To breakdown the Astros and their rise to prominence, it should begin with Houston Astros owner, Robert Drayton McLane Jr. In 2008, McLane will begin his 16th season Chairman and Chief Executive Officer. McLane’s philosophy has remained consistent throughout his tenure; provide the city with a winning team and having a strong and positive influence in the community. Since the purchase of the team in 1993, the Astros rank second in the National League and fifth in the Majors in winning percentage (.534) over 15 seasons from 1993-2007. Since 1998, the Astros have attained an astonishing amount of success, which can compete with the run of the Yankees and the Braves. Since 1998, they have made the post-season in six of those, with Wild Card berths in 2004, and 2005, along with Division Titles in 1997, 1998, 1999, and 2001. Along with all those accolades McLane’s highlight, was 2001 as the Astros were the Organization of the Year by four separate media outlets; TOPPS, SportsTicker, Baseball America and Baseball Weekly.

When Minute Maid Park opened in 2000, the city of Houston did not realize the resurgence that this would have on the team and the city. For the fourth time since its inception in 2000, Minute Maid Park reached the three million fan mark in 2007, making it the second consecutive year in a row, and third time in the last four years.

Drayton McLane, and His Ownership

With McLane being the headstone of this franchise, success has not only been on the playing field but in the boardroom as well. In his 15-year tenure he has served on several MLB committees, including the Executive Committee, Finance Committee, Legislative Affairs, Ownership and Realignment committees, and the MLB Advanced Media committee. Throughout all of this, McLane’s goal was to be a contributing factor in the community. McLane’s first course of action was the Astros in Action Foundation. Its mission statement is as follows; “Through the strength of the National Pastime, we will enhance the quality of life in our community through educational, health, and spiritual endeavors. We support the efforts of non-profit organizations or programs related to: Literacy, Education/ Scholarships, Health Issues, Faith Based Organizations, and Reviving Baseball in the Inner City”. This foundation was introduced publicly on September 16, 2000 at the Jim Rome World Tour Stop #22 at MinuteMaid Park. Over the past few years the organization has raised and donated hundreds of thousands of dollars to causes such as, Tropical Storm Allison and the 9/11 attacks, helping the Enron Employee Transition Fund, and endowing the Houston Astros Adolescent Patient Waiting Area at M.D. Anderson Cancer Hospital. Needless to say, his community outreach does not end there, find below a list of more of the boards and committee’s that Robert Drayton McLane Jr. is a part of;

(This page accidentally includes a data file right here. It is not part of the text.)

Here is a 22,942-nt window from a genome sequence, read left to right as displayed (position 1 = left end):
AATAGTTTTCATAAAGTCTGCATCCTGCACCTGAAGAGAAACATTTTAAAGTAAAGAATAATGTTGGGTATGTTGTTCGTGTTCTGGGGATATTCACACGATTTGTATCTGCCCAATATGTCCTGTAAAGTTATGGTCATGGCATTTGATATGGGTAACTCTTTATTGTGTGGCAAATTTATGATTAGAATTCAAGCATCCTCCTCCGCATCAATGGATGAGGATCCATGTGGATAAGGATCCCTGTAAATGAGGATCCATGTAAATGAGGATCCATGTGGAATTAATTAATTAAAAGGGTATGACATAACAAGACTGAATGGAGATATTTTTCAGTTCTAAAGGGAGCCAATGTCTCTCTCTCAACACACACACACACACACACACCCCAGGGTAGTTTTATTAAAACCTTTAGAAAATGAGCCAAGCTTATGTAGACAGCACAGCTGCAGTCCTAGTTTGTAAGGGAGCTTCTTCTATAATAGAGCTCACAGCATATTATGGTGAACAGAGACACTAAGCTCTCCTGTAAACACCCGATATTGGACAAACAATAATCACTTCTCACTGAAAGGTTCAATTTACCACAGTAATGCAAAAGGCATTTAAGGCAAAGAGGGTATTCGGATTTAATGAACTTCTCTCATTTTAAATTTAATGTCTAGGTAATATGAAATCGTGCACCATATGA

• Actively involved with the Cooper Institute for Aerobics Research, Greater Houston Partnership, and the United Way.
  • Serves as Chairman of the Board of Scott & White Hospital
  • immediate past chairman of Baylor University
  • On the board of directors of The Bush School of Government and Public Service at Texas A&M University
  • Provides leadership as an officer of the executive committee of the National Boy Scouts of America.

The Impact of Tal Smith